Timothy Bjorn Jones | Nurturing Creative Growth
Being an artist is an adventure.
To those on the outside, the life of an artist can appear blissful; solely a pursuit of passion and inspiration. Looking deeply into the life of an artist or craftsperson will often paint a very different picture.
When I look back, my life was undirected. I had moved across the country twice, worked in law and spent time in the Canadian Armed Forces. I struggled with debt, jumped from job to job and, more often than not, found others making my life choices for me.
I became desperate. I was hopelessly lost with my day to day career path so I chose to pursue my creative passions instead of risking complete stagnation.
Jump forward a few years and I have hopelessly embraced the artist’s dream. I have amassed a collection of hats. Silly hats, colourful hats, boring hats, fancy hats. No one said being an artist was boring, but I never expected this. I don’t even like hats.
Justin Sappier and I met at the New Brunswick College of Craft & Design. As individuals we didn’t seem to have much in common: Justin has two sons, is First Nations, has twenty years on me and he likes hats. I am a pagan, covered in tattoos and probably too addicted to caffeine. However, we both shared high ambition, a good work ethic and, ironically, no previous experience in the arts.
After spending some time together, we came to realize that our differences, and indeed our separate weaknesses, could easily become strengths when working together. Justin would help me overcome my fear of public speaking and I would aid with his writing, for example. As traditional woodcarvers, when it came to our medium we held each other accountable to put in the work. All of it. No excuses. We challenged each other to develop our work — not to the standard of the market, but to the highest quality we could create as artists. We would attend evening workshops, and when there were none, we would carve late into the night anyways. We critiqued each other’s work, learned from each other’s mistakes and shared in the victories, always challenging each other to take our work a step further.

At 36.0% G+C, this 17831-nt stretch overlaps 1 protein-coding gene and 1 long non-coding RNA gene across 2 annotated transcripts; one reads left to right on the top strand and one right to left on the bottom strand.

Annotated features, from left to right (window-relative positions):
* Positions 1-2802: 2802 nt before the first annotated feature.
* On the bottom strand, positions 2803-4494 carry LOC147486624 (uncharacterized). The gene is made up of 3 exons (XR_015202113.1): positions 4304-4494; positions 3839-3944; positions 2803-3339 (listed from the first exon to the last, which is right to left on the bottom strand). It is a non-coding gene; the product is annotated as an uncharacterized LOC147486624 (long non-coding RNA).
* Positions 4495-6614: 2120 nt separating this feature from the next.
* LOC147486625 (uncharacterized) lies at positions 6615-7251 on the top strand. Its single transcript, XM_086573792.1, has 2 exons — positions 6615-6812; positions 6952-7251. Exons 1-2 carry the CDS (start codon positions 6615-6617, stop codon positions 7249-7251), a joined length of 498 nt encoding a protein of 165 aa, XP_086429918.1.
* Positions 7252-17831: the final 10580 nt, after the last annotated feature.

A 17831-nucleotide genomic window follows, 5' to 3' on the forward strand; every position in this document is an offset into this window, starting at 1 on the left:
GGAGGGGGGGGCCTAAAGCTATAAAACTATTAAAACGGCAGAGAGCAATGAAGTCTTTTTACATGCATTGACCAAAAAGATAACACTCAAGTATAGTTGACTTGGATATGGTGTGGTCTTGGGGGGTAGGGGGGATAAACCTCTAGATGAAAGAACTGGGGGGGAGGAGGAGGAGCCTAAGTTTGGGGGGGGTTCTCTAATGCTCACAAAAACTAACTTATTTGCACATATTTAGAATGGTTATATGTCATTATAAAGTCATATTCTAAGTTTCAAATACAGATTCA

When approached to separately teach two workshops, we opted instead to co-teach both for the experience all while challenging each other’s’ teaching methods. We have had joint gallery shows, publications and have shared space in four artist residencies. Our most recent residency at Odell Park, provided me the opportunity to put my public speaking to the test with television and radio features, and I have Justin to thank for getting me there.
Being an artist is a pursuit of passion, yes. But that is only one of many hats. A career in the arts requires one to wear the hats of entrepreneur, sales person, public speaker, digital content creator, designer, accountant and so many more. Some hats naturally fit better than others. Sometimes it’s impossible to wear every hat.
Justin and I have helped each other with these different roles, and both of our individual practices have flourished because of it. It’s important in our community that we work with our peers to encourage, challenge and raise each other up.
So that let me ask you… What hat do you need to dust off?
Words & Woodcarvings by Timothy Bjorn Jones
Photography by Matthew Kennedy